Similarly, when it comes to medication, Ralls reports finding it helpful. Yet, he is also clear about its potential detrimental effects, particularly on physical health. As he puts it “I’d reached a point where each fix compounded things, distressingly cascading to create one new physical problem after another”.
The second thing that stood out for me was Ralls’ willingness to describe events that do not place him in a positive light, thereby giving an honest account of the effects of delusions in his case. He shows how paranoid beliefs can lead to behaviours which are extremely hurtful to others, both emotionally and physically. He does not sugar coat psychosis. He pulls back veils rather than hiding behind them.
Delusions, Ralls states “can be downright dangerous”. For example, as a result of one of his delusions he strikes a male immigration officer more than twenty times in the head, breaking his own hand in the process.
But, perhaps most painfully, Ralls shows how delusions can lead to an inability to see beyond oneself. Given persecutory delusions, in a sense, put one into survival mode, this is to be expected. He shows how delusions can encourage an egocentricity that results in harm to a range of others.
One cannot fully imagine the worry that Ralls’ family went through as his delusions led him to travel alone to the other side of the world and remain locked up in an immigration detention centre. A helpful addition to this book would to have been to intersperse it with thoughts from his family and friends, to show the wider impact of delusions, as well as how others understand (or fail to understand) what the person is going through.
At the end of the book, Ralls reflects on what he has learned. He concludes that the true price of freedom is that “to secure our own freedom, we must deny it to others” and that “we, those who denied it to them, were responsible for their fate”.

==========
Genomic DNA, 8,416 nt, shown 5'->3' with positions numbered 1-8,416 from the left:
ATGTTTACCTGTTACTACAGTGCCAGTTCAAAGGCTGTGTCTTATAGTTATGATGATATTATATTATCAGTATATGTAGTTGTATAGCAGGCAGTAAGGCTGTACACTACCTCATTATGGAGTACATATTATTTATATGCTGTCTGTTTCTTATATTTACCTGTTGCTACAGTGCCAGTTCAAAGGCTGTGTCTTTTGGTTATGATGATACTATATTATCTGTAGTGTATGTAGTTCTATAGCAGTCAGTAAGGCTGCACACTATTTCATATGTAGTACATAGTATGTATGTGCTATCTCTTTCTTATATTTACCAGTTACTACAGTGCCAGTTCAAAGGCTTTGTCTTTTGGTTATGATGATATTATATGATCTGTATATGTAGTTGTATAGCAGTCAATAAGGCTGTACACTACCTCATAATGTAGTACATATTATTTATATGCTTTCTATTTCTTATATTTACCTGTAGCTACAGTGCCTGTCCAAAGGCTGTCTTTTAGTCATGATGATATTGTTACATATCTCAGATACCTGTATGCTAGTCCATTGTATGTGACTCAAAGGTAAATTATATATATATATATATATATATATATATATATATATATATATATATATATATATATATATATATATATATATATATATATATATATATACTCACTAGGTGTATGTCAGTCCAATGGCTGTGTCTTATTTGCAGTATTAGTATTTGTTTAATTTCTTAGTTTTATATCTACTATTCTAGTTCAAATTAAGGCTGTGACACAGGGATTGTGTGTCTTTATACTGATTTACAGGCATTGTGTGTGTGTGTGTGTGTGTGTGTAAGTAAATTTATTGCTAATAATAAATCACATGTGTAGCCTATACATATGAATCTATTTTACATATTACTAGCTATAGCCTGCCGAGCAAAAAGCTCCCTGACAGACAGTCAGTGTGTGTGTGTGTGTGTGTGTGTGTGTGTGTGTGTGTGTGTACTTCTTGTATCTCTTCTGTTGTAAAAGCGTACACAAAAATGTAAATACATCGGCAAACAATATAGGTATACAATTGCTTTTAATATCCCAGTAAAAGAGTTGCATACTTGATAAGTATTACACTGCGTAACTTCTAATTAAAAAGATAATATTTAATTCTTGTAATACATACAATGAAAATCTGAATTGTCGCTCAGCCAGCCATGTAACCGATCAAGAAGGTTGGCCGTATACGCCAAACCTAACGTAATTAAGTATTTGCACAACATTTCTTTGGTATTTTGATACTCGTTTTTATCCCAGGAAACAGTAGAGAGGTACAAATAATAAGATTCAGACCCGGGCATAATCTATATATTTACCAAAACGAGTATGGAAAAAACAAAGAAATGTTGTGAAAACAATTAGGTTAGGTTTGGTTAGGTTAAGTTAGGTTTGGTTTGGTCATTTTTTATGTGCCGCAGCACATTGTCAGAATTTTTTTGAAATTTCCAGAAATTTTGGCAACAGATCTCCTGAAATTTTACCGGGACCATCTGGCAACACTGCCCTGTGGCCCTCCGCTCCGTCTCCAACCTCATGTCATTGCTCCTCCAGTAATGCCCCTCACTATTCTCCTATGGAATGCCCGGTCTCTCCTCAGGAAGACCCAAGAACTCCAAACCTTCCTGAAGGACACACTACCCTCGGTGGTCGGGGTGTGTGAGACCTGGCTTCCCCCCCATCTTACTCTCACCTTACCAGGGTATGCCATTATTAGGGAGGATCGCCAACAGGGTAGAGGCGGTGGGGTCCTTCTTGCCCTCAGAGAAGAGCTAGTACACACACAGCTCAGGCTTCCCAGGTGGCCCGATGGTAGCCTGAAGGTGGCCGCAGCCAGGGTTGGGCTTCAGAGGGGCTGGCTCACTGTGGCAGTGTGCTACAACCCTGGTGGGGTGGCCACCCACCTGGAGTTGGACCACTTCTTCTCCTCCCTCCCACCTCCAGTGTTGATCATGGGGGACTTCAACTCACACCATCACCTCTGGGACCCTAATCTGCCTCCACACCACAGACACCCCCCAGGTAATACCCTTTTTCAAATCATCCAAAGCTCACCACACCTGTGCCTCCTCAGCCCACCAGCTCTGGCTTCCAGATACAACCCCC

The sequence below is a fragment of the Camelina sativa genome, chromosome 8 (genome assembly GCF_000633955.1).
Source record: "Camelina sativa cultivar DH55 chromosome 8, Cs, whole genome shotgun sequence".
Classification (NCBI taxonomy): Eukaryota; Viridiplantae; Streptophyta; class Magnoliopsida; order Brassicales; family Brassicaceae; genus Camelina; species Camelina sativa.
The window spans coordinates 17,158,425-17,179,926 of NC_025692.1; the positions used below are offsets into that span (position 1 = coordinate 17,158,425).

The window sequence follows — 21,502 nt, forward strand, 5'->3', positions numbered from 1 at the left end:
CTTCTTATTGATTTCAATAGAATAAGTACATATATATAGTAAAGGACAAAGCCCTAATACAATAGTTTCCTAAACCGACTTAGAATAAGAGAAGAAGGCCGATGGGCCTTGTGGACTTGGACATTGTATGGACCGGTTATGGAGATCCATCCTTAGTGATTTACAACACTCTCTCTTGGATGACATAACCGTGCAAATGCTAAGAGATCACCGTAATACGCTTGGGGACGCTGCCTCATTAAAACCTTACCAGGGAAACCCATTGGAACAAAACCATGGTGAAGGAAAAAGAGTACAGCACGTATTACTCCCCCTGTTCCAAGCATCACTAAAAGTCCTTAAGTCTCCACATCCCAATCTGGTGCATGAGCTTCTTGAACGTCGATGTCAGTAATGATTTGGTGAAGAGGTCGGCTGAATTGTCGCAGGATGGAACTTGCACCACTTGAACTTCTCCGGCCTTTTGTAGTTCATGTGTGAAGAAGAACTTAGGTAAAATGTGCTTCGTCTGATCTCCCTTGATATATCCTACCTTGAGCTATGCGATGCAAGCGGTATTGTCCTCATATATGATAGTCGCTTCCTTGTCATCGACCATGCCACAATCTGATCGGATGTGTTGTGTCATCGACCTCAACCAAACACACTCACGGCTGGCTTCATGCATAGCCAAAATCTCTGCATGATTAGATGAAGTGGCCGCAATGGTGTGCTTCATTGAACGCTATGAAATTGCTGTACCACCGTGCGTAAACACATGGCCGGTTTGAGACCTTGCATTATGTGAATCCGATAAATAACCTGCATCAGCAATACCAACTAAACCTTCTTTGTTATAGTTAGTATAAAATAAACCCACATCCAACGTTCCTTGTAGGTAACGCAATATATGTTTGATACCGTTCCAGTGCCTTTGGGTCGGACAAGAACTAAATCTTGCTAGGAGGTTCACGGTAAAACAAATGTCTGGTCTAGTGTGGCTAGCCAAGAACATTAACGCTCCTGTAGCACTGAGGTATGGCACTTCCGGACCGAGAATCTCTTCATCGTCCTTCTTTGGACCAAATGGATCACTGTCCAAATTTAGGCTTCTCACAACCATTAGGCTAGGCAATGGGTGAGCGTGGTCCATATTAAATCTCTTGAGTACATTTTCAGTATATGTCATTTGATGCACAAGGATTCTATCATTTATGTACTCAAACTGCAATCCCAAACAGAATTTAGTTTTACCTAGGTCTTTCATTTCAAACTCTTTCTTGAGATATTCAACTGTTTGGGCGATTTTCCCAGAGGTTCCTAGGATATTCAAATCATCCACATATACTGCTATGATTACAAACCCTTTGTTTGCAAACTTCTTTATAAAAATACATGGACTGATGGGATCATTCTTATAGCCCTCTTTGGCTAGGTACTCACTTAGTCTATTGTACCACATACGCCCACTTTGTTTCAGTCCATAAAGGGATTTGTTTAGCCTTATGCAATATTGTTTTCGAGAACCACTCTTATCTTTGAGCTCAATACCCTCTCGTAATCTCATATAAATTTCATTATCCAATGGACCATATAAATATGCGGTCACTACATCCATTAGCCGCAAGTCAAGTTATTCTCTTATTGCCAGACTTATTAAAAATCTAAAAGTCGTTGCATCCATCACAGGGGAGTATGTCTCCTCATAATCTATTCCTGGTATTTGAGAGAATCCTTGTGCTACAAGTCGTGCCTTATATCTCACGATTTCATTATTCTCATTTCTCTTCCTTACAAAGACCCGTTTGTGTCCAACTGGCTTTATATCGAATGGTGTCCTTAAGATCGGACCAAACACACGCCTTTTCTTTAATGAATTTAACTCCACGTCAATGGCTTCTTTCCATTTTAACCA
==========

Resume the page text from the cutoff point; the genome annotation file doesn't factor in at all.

I would recommend this book to any professional who is likely to encounter people troubled by delusions, to people going through psychosis themselves, as well as their family and friends, and indeed to anyone who wants to get a better sense of what psychosis can be like.
Ralls’ story is, as he makes clear, only one person’s story. To fully understand psychosis we need to hear a wide range of people’s perspectives and experiences. For example, some may find delusions to be coping mechanisms, born out of experiences of powerlessness, victimisation, and exploitation, best worked through by understanding the links between these experiences using tools such as the Maastricht Interview for Paranoia (Escher, Bullimore, & Romme, 2004).
Nevertheless, the world only changes one story at a time, and Ralls’ book is a welcome contribution to better understanding these experiences.
The Kindle Edition of Asylum can be purchased through Amazon.
You may also be interested in another book on paranoia – Paranoia: The 21st Century Fear by Daniel & Jason Freeman.
The UK has a National Paranoia Network.
The issue of delusions is also addressed in the recent Power Threat Meaning Framework.